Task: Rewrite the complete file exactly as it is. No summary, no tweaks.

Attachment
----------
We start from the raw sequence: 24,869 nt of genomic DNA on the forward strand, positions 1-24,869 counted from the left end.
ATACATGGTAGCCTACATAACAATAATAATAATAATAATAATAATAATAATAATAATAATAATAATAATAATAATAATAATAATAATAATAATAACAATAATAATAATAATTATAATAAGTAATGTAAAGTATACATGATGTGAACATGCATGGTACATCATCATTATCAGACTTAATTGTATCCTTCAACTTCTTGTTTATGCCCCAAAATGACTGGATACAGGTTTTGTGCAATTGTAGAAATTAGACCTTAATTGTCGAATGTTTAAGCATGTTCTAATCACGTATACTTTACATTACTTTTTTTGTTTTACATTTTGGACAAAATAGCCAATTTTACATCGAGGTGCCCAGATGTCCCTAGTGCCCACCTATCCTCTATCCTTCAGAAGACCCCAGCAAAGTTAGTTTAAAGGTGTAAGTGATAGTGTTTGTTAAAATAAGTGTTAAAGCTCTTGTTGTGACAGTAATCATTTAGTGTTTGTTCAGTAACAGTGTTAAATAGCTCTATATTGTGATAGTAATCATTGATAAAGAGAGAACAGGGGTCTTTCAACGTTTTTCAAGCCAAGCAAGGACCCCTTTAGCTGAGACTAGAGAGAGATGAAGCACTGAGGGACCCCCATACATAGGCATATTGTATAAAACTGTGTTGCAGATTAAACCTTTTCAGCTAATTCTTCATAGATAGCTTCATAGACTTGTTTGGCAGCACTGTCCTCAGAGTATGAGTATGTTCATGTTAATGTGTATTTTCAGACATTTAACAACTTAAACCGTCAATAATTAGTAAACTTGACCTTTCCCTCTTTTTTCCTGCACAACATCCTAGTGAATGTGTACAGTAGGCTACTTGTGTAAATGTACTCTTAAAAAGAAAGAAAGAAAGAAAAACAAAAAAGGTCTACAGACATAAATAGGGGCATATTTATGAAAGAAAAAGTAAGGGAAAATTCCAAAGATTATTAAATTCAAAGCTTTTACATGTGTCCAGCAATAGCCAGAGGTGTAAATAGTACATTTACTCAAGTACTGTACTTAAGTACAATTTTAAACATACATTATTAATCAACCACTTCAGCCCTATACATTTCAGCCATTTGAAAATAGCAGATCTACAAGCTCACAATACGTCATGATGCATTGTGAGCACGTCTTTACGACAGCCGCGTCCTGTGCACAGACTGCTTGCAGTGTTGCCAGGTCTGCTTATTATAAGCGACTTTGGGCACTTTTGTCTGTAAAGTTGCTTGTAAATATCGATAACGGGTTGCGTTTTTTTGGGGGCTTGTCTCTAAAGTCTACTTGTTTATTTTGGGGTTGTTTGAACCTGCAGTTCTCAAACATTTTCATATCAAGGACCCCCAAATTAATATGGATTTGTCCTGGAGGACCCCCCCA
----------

We start from the raw sequence: 24,869 nt of genomic DNA on the forward strand, positions 1-24,869 counted from the left end.
ATACATGGTAGCCTACATAACAATAATAATAATAATAATAATAATAATAATAATAATAATAATAATAATAATAATAATAATAATAATAATAATAACAATAATAATAATAATTATAATAAGTAATGTAAAGTATACATGATGTGAACATGCATGGTACATCATCATTATCAGACTTAATTGTATCCTTCAACTTCTTGTTTATGCCCCAAAATGACTGGATACAGGTTTTGTGCAATTGTAGAAATTAGACCTTAATTGTCGAATGTTTAAGCATGTTCTAATCACGTATACTTTACATTACTTTTTTTGTTTTACATTTTGGACAAAATAGCCAATTTTACATCGAGGTGCCCAGATGTCCCTAGTGCCCACCTATCCTCTATCCTTCAGAAGACCCCAGCAAAGTTAGTTTAAAGGTGTAAGTGATAGTGTTTGTTAAAATAAGTGTTAAAGCTCTTGTTGTGACAGTAATCATTTAGTGTTTGTTCAGTAACAGTGTTAAATAGCTCTATATTGTGATAGTAATCATTGATAAAGAGAGAACAGGGGTCTTTCAACGTTTTTCAAGCCAAGCAAGGACCCCTTTAGCTGAGACTAGAGAGAGATGAAGCACTGAGGGACCCCCATACATAGGCATATTGTATAAAACTGTGTTGCAGATTAAACCTTTTCAGCTAATTCTTCATAGATAGCTTCATAGACTTGTTTGGCAGCACTGTCCTCAGAGTATGAGTATGTTCATGTTAATGTGTATTTTCAGACATTTAACAACTTAAACCGTCAATAATTAGTAAACTTGACCTTTCCCTCTTTTTTCCTGCACAACATCCTAGTGAATGTGTACAGTAGGCTACTTGTGTAAATGTACTCTTAAAAAGAAAGAAAGAAAGAAAAACAAAAAAGGTCTACAGACATAAATAGGGGCATATTTATGAAAGAAAAAGTAAGGGAAAATTCCAAAGATTATTAAATTCAAAGCTTTTACATGTGTCCAGCAATAGCCAGAGGTGTAAATAGTACATTTACTCAAGTACTGTACTTAAGTACAATTTTAAACATACATTATTAATCAACCACTTCAGCCCTATACATTTCAGCCATTTGAAAATAGCAGATCTACAAGCTCACAATACGTCATGATGCATTGTGAGCACGTCTTTACGACAGCCGCGTCCTGTGCACAGACTGCTTGCAGTGTTGCCAGGTCTGCTTATTATAAGCGACTTTGGGCACTTTTGTCTGTAAAGTTGCTTGTAAATATCGATAACGGGTTGCGTTTTTTTGGGGGCTTGTCTCTAAAGTCTACTTGTTTATTTTGGGGTTGTTTGAACCTGCAGTTCTCAAACATTTTCATATCAAGGACCCCCAAATTAATATGGATTTGTCCTGGAGGACCCCCCCA